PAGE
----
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A handcrafted Barbie, er, Baggins dream house

British woman creates a miniature version of Bilbo Baggins' house from Tolkien's classic stories. You might say the Hobbit hole is downright precious.

What started out as a class assignment for Maddie Chambers became a nearly yearlong obsession. Now that the 30-year-old British woman's project is mostly finished, her work has drawn admirers from Brazil to the Netherlands to Spain and has even prompted a few to propose marriage.

Chambers has painstakingly created a miniature version of Bag End, Bilbo Baggins' house from "The Hobbit" and "The Lord of the Rings"--from the round front door and porthole windows, right down to the Middle-earth maps and the barrel of pipe-weed inside.

It's clear Chambers is a J.R.R. Tolkien fan. What isn't clear is when she sleeps. Chambers, the mother of young twin boys, started the project in March 2009 when she was taking a college course on child care. The unit was on "the importance of play." The assignment? Create a toy by term's end. Chambers, who lives in Chesterfield, England, set to work on the Hobbit hole in the evenings after her boys went to bed. Other times, she would turn to it while the toddlers napped.

Chambers based the dollhouse, roughly 3-foot-square, partly on Tolkien's stories and Peter Jackson's big-screen adaptation of "The Lord of the Rings." Her imagination filled in the rest.

"The Hobbit" first hooked her when she was about 10. About a year later, she tackled "The Lord of the Rings." Tolkien created a world that she wanted to live in, populating it with elves, dwarves, and dragons, Chambers said in a recent e-mail. (She has read "Lord of the Rings" about 20 times over the years.)

"I longed to go on the adventures with the Hobbits and I literally imagined every single step they took and pictured myself there too," Chambers said.

At first, Chambers thought she'd make a hill with a front door a la Bag End using bits of scenery like foam and static grass from Warhammer, a tabletop game she used to play. Then she thought, why not add a removable roof? How about a room? Before long, she was drawing up plans for something even more ambitious.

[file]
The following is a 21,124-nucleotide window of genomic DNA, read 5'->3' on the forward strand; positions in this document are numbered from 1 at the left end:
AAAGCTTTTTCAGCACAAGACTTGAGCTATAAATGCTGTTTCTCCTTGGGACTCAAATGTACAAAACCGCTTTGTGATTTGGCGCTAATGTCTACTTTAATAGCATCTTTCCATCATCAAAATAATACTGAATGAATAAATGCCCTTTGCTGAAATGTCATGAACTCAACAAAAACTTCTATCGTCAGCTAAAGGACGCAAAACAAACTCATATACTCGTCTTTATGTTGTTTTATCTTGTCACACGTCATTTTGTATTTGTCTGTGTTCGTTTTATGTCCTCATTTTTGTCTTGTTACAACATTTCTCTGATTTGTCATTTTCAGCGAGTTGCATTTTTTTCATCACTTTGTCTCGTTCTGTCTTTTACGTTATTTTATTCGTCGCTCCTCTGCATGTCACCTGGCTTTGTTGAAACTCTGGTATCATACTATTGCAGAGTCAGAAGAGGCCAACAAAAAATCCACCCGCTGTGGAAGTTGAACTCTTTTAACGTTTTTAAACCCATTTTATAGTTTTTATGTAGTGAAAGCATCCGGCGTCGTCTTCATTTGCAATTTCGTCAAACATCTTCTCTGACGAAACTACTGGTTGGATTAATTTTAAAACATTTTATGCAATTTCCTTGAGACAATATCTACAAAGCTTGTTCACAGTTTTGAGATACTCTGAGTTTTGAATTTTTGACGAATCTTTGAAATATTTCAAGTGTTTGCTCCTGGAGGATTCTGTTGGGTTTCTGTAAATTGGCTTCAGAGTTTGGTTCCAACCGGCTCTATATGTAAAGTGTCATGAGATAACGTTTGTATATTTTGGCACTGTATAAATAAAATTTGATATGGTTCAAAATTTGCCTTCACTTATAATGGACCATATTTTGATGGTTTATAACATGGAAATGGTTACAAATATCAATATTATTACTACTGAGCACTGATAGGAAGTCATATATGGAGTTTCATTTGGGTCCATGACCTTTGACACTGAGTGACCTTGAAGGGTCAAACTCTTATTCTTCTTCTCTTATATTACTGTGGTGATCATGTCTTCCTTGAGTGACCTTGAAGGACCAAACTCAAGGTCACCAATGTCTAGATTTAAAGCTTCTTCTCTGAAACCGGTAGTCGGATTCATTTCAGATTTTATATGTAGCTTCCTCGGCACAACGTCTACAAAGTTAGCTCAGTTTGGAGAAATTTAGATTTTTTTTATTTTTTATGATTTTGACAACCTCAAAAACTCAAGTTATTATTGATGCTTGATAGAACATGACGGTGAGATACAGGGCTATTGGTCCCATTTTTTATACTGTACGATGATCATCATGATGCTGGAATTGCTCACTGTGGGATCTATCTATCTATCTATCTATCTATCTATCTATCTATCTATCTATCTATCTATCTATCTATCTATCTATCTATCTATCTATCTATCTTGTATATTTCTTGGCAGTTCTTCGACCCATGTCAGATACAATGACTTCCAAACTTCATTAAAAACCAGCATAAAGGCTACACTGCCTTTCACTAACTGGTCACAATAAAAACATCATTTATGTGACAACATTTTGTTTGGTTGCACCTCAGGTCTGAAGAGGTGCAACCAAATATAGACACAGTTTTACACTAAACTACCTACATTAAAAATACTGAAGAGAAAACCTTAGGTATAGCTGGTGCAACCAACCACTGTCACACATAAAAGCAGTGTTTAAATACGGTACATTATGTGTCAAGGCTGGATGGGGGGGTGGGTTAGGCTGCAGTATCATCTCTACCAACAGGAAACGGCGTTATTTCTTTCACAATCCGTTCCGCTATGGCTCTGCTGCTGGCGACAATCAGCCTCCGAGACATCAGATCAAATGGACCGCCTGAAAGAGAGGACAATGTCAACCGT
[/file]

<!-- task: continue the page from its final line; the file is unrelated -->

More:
Her live-in partner, Graham, showed her how to use power tools and didn't mind that her project took over their dining room table for months and months. Along the way, she acquired many skills, including carpentry, electric wiring, flooring, and grouting. But, Chambers writes on her blog, she's not sure she could apply them on a grand scale--human, instead of Hobbit.

A self-described "crafty" geek girl, Chambers didn't have to go too far to find some of her materials. Nails and wire make the perfect fence for a vegetable patch. Beads stand in as miniature bottles. Pieces of material from jumpsuits her twin boys outgrew have become bathroom towels. Axes hanging on a bedroom wall come courtesy of her Gimli doll. Stones from her own garden mark the path leading to the front door. Some furniture she bought unfinished and then varnished. Other pieces she customized or made herself. As Chambers puts it on her blog, "Superglue is my friend."

One of the few things you won't find in the house is little folk with hairy feet. Chambers once took drawing classes but decided she couldn't make her subject's faces expressive enough to suit her. So the Hobbit hole remains Hobbit-less, save for a mini statue of Frodo and Sam made from Warhammer models.

The dollhouse now sits on a computer table in the smallest bedroom of the house. The pair keeps the door closed to keep out their two cats, which try to jump into the diminutive dwelling when given the chance. Chambers says she's considering selling it to make room for more projects, the next of which is a 1/24th-scale version of the Middle-earth inn "The Prancing Pony." But after all the work she's put in, the offer would have to be very good. "I would be sad to see it go."

If Chambers' amazing feat is making you, dear readers, feel a bit lazy, you might consider cutting back on second breakfast and eliminating elevenses altogether.